WASHINGTON – The United States Helsinki Commission will conduct a hearing on the latest developments in the conflict in Chechnya as President George W. Bush prepares for his first summit meeting in Russia later this month.
Developments in the Chechen Conflict
Thursday, May 9, 2002
2:00 PM – 4:00 PM
340 Cannon House Office Building
Steven Pifer, Deputy Assistant Secretary for European and Eurasian Affairs,U.S. Department of State
Aset Chadaeva, nurse and former resident of Chechnya
Andrei Babitsky, Radio Liberty correspondent, author of Nezhelatelny Svidetel (Undesirable Witness)
Anatol Lieven, Senior Associate, Carnegie Endowment for International Peace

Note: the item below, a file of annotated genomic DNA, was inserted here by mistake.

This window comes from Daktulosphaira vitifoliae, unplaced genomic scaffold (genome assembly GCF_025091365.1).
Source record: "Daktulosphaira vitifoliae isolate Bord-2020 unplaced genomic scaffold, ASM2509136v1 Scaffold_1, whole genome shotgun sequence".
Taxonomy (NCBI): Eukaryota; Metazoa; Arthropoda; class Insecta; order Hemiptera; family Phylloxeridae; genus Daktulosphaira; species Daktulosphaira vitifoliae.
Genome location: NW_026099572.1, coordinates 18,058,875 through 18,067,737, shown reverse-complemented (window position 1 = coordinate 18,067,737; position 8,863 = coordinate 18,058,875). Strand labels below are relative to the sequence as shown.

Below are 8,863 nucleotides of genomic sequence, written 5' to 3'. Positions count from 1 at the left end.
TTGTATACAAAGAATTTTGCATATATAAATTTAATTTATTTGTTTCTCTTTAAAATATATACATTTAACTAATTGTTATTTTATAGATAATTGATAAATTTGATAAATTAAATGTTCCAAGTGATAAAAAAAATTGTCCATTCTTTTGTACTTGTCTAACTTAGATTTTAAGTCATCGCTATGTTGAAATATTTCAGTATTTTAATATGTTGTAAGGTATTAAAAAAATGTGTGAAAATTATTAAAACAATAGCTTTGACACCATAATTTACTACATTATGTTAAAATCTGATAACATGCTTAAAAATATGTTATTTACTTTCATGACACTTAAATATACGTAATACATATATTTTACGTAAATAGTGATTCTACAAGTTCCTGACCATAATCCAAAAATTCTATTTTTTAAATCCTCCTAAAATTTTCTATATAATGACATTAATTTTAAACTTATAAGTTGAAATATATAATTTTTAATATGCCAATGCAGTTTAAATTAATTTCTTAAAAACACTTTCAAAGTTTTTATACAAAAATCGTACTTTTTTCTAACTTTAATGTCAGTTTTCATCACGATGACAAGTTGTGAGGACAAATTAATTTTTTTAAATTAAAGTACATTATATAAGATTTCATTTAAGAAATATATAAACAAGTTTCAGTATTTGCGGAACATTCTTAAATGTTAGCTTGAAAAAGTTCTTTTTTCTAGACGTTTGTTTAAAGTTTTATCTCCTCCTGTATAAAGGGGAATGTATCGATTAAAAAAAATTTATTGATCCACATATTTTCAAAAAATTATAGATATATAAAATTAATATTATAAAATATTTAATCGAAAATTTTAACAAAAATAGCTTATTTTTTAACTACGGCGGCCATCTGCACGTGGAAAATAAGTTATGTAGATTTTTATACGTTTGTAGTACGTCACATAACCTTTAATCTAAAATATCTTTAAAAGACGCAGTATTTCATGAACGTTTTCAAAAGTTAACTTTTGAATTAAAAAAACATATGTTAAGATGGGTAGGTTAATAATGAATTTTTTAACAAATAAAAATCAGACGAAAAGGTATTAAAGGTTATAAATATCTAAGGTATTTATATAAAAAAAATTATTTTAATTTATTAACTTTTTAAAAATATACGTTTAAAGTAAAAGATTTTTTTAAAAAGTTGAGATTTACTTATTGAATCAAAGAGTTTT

The Embassy of the Russian Federation has been invited to provide testimony at the hearing.
Since renewal of the Chechen war in late 1999, the conflict has been characterized by brutality and violations of human rights on both sides, especially on the part of the Russian military with its greater firepower. Hundreds of Chechens, especially males of military age, have been killed or have disappeared as a result of Russian military “sweeps.” An estimated 150,0000 – 200,000 civilians have been forced to relocate to neighboring refugee camps.
Moscow contends that the war in Chechnya is an integral part of the war against international terrorism, and the U.S. Government has confirmed links between some insurgents in Chechnya and “various terrorist organizations and mujahidin.” The U.S. Government has called upon Chechnya’s leadership to “immediately and unconditionally cut all contacts with international terrorist groups,” while calling for “accountability for [human rights] violations on all sides” and a political solution to the conflict.